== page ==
Talk of Quiet Quitting shows that our relationship with our jobs is transforming
ALSO: "Men have no friends and women bear the burden”
The UK is having a gentle existential crisis about what it means to resist and revolt at work. Brits aren’t typically a rebellious nation, while societal dysfunction in neighbouring countries has seen the advent of new political movements Brits have stayed stoical about the choices offered to them, despite the fact that half of them feel the system isn’t working. No new movements or parties for us, we’re happy being miserable with the choices we’re offered.
In the aftermath of the Lionnesses’ triumph at Euro 2022, one tweet captured some sense of how Brits seem to think natural order is played out. A headline in one news outlet described the long arduous path of the team, 'They didn’t picket or ask to be included. They worked at it for years, dealt with the humiliation of being on the sidelines of the sport, of being deemed not interesting or important enough, and last night they stormed on to the pitch'. Hussein Kesvani took a moment to observe what this said of the British (English) way, ‘instead of demanding a slightly better life, you should instead work really really hard, not complain about it, and, if you are lucky enough to get credit, never ever mention that things should improve’.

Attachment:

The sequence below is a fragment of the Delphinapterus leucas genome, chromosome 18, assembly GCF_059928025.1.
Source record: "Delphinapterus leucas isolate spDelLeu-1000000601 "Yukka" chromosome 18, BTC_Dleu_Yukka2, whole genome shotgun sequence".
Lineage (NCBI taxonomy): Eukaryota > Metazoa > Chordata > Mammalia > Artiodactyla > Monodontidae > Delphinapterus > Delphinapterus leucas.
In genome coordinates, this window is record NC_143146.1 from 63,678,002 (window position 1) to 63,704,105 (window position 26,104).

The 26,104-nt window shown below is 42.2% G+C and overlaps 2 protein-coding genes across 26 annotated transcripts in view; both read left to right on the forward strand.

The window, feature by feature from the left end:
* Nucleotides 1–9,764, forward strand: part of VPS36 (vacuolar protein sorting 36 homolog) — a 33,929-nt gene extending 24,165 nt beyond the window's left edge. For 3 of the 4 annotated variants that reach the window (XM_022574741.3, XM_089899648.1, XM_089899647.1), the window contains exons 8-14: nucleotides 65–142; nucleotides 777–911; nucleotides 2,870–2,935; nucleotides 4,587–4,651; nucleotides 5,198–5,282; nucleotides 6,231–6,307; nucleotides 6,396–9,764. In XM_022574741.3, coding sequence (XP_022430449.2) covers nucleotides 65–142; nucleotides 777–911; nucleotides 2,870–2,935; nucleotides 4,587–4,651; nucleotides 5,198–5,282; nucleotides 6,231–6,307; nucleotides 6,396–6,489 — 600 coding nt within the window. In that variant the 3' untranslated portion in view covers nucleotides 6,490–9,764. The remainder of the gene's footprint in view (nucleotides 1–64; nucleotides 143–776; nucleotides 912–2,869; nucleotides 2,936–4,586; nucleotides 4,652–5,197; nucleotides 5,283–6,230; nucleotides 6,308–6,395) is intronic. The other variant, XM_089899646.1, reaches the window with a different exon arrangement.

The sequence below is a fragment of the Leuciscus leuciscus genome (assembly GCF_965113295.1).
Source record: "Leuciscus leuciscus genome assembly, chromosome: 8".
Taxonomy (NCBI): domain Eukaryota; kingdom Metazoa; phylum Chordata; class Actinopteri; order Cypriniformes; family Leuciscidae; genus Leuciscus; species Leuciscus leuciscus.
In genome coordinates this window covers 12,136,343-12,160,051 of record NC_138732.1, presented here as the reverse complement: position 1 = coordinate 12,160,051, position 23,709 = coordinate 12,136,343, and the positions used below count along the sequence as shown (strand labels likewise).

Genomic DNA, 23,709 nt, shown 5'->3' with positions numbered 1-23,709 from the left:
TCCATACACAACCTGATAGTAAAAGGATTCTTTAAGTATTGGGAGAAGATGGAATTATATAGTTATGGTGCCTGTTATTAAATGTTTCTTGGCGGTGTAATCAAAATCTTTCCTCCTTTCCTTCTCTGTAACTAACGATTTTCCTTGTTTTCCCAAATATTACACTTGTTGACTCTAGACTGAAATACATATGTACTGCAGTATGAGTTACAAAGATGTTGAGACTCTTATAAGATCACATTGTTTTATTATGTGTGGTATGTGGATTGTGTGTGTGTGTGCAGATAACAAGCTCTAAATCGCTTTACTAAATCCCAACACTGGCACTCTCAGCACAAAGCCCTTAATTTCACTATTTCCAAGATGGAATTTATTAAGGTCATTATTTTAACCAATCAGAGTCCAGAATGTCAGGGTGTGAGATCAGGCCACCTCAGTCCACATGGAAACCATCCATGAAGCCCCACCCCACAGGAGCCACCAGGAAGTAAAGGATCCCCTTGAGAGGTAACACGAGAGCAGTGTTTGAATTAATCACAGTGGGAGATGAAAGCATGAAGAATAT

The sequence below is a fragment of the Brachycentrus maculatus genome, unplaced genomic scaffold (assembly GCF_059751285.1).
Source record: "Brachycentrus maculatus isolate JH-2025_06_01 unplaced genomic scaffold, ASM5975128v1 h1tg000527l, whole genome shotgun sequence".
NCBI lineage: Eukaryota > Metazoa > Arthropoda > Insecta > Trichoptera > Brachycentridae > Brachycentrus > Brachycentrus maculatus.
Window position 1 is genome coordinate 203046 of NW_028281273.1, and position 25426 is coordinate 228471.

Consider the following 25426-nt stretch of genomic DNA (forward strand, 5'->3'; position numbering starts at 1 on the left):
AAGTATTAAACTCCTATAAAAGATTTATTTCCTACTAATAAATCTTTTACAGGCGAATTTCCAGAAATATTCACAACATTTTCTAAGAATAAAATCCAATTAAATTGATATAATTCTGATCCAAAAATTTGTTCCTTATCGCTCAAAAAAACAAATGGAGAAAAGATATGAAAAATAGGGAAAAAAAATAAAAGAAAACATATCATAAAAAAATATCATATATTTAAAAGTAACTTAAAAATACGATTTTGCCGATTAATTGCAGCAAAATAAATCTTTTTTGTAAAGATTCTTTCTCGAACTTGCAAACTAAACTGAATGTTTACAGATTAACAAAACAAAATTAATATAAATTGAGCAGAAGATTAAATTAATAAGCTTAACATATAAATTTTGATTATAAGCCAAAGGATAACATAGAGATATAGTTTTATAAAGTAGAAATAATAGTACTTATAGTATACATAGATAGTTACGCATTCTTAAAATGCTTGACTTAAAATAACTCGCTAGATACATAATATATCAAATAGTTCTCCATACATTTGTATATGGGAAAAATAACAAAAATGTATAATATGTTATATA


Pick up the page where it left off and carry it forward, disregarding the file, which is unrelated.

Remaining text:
The New Statesman @NewStatesmanThey didn’t picket or ask to be included. They worked at it for years, dealt with the humiliation of being on the sidelines of the sport, of being deemed not interesting or important enough, and last night they stormed on to the pitch. https://t.co/CL5XVlu8A7
Similarly, we might wonder if in the normal order of history an economy so aggressively stacked against younger people might have catalysed a revolution, a rising up against obscene inequality. As Ben Goldacre reminded us in a viral letter to The Times *9 years ago*:
In the mid-1990s the average UK home cost three times the average wage, when Goldacre tweeted it was 5 times, now it is 7 times. In London the house price/salary ratio when Goldacre wrote was eight times, now it is 11. Since Goldacre’s letter the government have also extended student loan liabilities from thirty to forty years. Not only is owning housing out of most salaries’ reach but student loans will make it even harder to dream.
Today if you find yourself in a hole, it is harder than it has been ever been to climb out of it, let alone build a house next to it.
If you click through to read the full letter to The Times Goldacre chides those older citizens who seem to blame young people for apparently not toiling as hard as them in their youth, ‘We should be grateful to the young, not rude, and pray they do not turn.’